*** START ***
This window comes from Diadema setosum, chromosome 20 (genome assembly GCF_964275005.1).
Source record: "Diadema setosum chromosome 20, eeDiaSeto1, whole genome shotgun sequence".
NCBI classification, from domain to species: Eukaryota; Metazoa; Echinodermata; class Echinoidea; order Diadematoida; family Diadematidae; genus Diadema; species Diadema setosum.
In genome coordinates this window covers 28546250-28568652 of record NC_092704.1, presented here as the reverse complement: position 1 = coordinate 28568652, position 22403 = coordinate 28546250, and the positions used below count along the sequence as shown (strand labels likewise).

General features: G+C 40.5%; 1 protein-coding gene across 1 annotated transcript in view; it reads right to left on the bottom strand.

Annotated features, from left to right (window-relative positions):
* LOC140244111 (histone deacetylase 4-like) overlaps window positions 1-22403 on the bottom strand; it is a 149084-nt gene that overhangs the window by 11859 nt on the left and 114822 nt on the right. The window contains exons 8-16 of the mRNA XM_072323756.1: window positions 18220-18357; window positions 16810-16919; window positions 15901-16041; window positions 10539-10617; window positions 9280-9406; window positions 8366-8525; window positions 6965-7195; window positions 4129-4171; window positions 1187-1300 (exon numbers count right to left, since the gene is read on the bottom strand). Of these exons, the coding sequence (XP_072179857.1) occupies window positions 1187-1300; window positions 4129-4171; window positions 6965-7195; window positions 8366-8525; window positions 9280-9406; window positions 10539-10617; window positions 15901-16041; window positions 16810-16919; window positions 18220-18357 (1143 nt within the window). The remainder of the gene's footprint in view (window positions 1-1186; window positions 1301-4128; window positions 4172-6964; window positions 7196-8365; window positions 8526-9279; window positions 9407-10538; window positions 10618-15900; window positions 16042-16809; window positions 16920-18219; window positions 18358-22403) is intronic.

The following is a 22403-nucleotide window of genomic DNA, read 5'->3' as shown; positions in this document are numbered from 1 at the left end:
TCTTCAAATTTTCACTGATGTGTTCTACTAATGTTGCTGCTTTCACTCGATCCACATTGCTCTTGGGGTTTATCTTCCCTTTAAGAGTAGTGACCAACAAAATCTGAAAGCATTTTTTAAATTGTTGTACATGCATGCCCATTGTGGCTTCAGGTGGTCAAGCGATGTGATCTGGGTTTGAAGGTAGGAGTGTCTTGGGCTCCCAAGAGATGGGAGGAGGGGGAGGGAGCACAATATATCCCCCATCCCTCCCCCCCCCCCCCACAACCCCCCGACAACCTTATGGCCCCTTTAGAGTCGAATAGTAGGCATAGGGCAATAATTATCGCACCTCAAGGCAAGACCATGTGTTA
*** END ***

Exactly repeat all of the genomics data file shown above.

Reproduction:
This window comes from Diadema setosum, chromosome 20 (genome assembly GCF_964275005.1).
Source record: "Diadema setosum chromosome 20, eeDiaSeto1, whole genome shotgun sequence".
NCBI classification, from domain to species: Eukaryota; Metazoa; Echinodermata; class Echinoidea; order Diadematoida; family Diadematidae; genus Diadema; species Diadema setosum.
In genome coordinates this window covers 28546250-28568652 of record NC_092704.1, presented here as the reverse complement: position 1 = coordinate 28568652, position 22403 = coordinate 28546250, and the positions used below count along the sequence as shown (strand labels likewise).

General features: G+C 40.5%; 1 protein-coding gene across 1 annotated transcript in view; it reads right to left on the bottom strand.

Annotated features, from left to right (window-relative positions):
* LOC140244111 (histone deacetylase 4-like) overlaps window positions 1-22403 on the bottom strand; it is a 149084-nt gene that overhangs the window by 11859 nt on the left and 114822 nt on the right. The window contains exons 8-16 of the mRNA XM_072323756.1: window positions 18220-18357; window positions 16810-16919; window positions 15901-16041; window positions 10539-10617; window positions 9280-9406; window positions 8366-8525; window positions 6965-7195; window positions 4129-4171; window positions 1187-1300 (exon numbers count right to left, since the gene is read on the bottom strand). Of these exons, the coding sequence (XP_072179857.1) occupies window positions 1187-1300; window positions 4129-4171; window positions 6965-7195; window positions 8366-8525; window positions 9280-9406; window positions 10539-10617; window positions 15901-16041; window positions 16810-16919; window positions 18220-18357 (1143 nt within the window). The remainder of the gene's footprint in view (window positions 1-1186; window positions 1301-4128; window positions 4172-6964; window positions 7196-8365; window positions 8526-9279; window positions 9407-10538; window positions 10618-15900; window positions 16042-16809; window positions 16920-18219; window positions 18358-22403) is intronic.

The following is a 22403-nucleotide window of genomic DNA, read 5'->3' as shown; positions in this document are numbered from 1 at the left end:
TCTTCAAATTTTCACTGATGTGTTCTACTAATGTTGCTGCTTTCACTCGATCCACATTGCTCTTGGGGTTTATCTTCCCTTTAAGAGTAGTGACCAACAAAATCTGAAAGCATTTTTTAAATTGTTGTACATGCATGCCCATTGTGGCTTCAGGTGGTCAAGCGATGTGATCTGGGTTTGAAGGTAGGAGTGTCTTGGGCTCCCAAGAGATGGGAGGAGGGGGAGGGAGCACAATATATCCCCCATCCCTCCCCCCCCCCCCCACAACCCCCCGACAACCTTATGGCCCCTTTAGAGTCGAATAGTAGGCATAGGGCAATAATTATCGCACCTCAAGGCAAGACCATGTGTTA